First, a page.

This is a safe place, right?

All right, cool. Then I’ll tell you a story.

I’ve called the cops on myself. 

More than once. 

I didn’t commit a crime. I didn’t need assistance. Nothing was wrong. 

It was a preventative call. I’m black, and I was working at a campus ministry where I always had a minivan full of black teens.

Parents, grandparents and guardians entrusted me with their kids. 

So when I went to a location where people may not be used to seeing a group of African-Americans, I’d call the non-emergency police number and explain what I was about to do. 

I’ve probably done it about three times in my life. And I’m fairly certain on one occasion the police were called on me. 

I’m not mad. I’m not bitter at the person who called. I’m hoping to be someone who through the work of the church actually helps with racial reconciliation.

And as optimistic as I may be in that work, I still know that some people have been taught to fear brown skin.

Depending on the lens through which you view this story, you either think it’s crazy, or you think it’s completely understandable.  

I’m just trying to give you insight on what it’s like to process this world through my eyes.

And if you’ve seen the Central Park video of Amy Cooper calling the police on Christian Cooper this week, it would give you some insight on why I’d want to establish first contact with the police and get my story out there first. 

Thankfully, the Cooper situation didn’t escalate.

Unfortunately, many other situations in 2020 have escalated.

Way too many have escalated to the point of death.


One of the things that inspired former Brooklyn Dodgers manager and president Branch Rickey to bring in Jackie Robinson and integrate baseball was the story of Rickey’s college teammate Charles Thomas.

In 1903, Ohio Wesleyan was in South Bend to play Notre Dame. Thomas, the team’s lone black player, was denied entrance to the Oliver Hotel.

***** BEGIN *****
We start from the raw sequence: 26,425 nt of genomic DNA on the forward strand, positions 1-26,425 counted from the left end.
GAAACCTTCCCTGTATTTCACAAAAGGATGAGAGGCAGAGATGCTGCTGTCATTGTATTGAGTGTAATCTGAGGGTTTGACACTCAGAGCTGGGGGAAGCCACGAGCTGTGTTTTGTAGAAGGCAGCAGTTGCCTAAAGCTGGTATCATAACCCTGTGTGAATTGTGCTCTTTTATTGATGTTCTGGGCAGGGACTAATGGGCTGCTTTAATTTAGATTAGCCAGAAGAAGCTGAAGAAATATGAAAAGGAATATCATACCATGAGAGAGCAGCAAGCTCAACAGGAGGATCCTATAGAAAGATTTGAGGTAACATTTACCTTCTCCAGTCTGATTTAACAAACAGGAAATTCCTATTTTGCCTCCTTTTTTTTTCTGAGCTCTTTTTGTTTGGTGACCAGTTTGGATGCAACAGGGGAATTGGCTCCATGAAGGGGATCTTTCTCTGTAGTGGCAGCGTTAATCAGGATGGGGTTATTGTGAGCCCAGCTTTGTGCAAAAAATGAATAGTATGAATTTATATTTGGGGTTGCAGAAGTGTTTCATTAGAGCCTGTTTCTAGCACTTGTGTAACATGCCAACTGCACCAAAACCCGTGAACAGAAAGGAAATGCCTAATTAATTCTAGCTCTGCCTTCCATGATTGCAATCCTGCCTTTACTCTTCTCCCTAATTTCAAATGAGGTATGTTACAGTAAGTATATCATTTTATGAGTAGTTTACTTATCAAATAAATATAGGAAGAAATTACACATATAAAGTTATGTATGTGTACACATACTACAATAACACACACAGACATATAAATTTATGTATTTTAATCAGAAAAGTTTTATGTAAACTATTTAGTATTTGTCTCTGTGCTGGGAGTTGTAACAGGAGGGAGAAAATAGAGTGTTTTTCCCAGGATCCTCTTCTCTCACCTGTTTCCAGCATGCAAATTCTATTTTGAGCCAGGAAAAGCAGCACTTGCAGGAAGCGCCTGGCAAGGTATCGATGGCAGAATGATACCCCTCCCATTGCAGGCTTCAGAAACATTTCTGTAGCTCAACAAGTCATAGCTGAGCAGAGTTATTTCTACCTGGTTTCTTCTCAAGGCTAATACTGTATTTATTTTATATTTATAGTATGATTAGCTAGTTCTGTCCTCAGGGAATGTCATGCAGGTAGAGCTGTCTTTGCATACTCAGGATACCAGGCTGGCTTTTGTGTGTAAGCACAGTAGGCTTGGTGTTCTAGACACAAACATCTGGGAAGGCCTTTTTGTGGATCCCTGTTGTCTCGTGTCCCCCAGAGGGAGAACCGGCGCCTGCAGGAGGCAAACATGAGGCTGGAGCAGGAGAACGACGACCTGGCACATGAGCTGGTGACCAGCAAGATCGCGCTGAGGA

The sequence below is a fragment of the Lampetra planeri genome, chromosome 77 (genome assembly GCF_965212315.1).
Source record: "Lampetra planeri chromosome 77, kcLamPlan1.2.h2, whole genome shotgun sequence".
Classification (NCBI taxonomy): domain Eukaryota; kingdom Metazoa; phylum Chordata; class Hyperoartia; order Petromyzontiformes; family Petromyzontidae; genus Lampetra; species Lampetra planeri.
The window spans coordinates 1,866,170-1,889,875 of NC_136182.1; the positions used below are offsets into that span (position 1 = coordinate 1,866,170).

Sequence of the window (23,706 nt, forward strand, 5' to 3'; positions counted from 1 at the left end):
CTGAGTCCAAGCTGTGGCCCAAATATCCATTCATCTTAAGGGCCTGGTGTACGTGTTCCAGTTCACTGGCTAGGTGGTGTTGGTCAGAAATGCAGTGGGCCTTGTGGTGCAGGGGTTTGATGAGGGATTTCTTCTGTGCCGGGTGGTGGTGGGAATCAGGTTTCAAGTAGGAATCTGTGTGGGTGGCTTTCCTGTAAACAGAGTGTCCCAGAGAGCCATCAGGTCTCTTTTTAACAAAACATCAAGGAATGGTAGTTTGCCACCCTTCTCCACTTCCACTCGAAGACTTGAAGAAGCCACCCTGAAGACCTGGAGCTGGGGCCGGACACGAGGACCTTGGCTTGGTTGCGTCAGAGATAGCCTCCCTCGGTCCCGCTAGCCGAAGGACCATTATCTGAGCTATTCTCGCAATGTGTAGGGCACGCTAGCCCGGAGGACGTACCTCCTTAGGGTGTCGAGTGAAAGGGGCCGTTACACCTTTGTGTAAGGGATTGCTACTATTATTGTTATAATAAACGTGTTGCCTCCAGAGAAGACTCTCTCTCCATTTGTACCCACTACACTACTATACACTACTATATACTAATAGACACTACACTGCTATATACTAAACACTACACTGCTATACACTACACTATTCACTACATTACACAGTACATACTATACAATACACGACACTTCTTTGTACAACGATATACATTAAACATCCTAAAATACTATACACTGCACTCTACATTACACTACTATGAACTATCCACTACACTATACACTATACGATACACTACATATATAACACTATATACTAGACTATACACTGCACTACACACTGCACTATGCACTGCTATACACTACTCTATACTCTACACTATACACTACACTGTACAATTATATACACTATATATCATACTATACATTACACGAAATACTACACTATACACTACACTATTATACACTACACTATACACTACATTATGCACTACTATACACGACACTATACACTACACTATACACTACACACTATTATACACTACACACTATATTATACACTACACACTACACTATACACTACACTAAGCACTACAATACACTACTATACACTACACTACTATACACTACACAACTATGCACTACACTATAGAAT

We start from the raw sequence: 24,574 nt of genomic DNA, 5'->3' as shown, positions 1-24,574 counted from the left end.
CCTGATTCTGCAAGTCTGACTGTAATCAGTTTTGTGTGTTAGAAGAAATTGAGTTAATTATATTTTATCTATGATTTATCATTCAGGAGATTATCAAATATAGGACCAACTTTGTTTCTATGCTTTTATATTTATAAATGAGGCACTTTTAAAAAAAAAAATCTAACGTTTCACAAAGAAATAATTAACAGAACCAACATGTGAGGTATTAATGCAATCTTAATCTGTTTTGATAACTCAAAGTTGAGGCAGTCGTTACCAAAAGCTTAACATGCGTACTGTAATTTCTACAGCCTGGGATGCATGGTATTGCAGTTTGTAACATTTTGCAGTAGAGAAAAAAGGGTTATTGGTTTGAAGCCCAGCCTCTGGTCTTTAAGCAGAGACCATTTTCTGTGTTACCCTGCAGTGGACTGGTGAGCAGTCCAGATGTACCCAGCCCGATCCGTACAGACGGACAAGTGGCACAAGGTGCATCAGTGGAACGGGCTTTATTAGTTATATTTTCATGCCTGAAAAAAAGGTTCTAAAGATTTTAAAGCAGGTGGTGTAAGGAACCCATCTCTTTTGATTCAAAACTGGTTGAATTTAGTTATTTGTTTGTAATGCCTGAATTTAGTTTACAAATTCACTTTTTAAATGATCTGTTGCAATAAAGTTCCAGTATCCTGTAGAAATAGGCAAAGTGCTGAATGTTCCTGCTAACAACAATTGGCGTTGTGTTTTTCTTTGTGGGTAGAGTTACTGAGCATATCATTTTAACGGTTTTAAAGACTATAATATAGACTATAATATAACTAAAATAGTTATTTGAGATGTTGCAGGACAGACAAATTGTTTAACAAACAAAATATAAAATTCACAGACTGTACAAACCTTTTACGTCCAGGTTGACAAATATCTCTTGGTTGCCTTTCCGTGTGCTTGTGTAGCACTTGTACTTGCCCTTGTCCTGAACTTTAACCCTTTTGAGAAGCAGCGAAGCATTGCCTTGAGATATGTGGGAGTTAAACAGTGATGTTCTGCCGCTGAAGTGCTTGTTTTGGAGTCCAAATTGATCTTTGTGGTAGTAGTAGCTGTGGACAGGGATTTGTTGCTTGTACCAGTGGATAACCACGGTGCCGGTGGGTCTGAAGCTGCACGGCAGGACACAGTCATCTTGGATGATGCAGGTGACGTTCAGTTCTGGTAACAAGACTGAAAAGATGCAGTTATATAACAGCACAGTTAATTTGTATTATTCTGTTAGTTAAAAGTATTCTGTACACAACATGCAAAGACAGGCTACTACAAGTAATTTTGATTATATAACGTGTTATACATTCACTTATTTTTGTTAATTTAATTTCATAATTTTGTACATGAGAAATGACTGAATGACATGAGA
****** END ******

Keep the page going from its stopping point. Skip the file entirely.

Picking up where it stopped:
Rickey eventually convinced the hotel to let Thomas sleep in his room. Later that night, Rickey found Thomas in the room, crying into his hands, and saying “my skin, my skin” between sobs. 

It’s been a sobbing-into-our-hands “my skin, my skin,” type of spring for many people in the African-American community.  

We’re still grieving Ahmaud Arbery’s murder in Brunswick.

And then we learned about Breona Taylor in Louisville.

No one died when Amy Cooper called the police to Central Park, but it’s still traumatic to see how quickly our skin can be weaponized against us, and how quickly a situation could escalate.

Before we could even fully process the Amy Cooper story, we learned about George Floyd. And like Ahmaud, it’s accompanied with a graphic video.

I was just telling a friend that it’s so much to process that I’ve completely forgot we were in the middle of a global pandemic.

Imagine that.

I check in with my friends. They all say the same thing.

“We’re just tired!”


Shortly after the riots in Ferguson, my cousin, one of my best friends and I met up with Staunton City Police chief Jim Williams.

If rioting is the language of the unheard, we wanted to establish those lines of communication. We wanted to hear and be heard.

We asked questions of chief Williams for about an hour, to try to get a better understanding of police work and the national divide between police forces and black communities.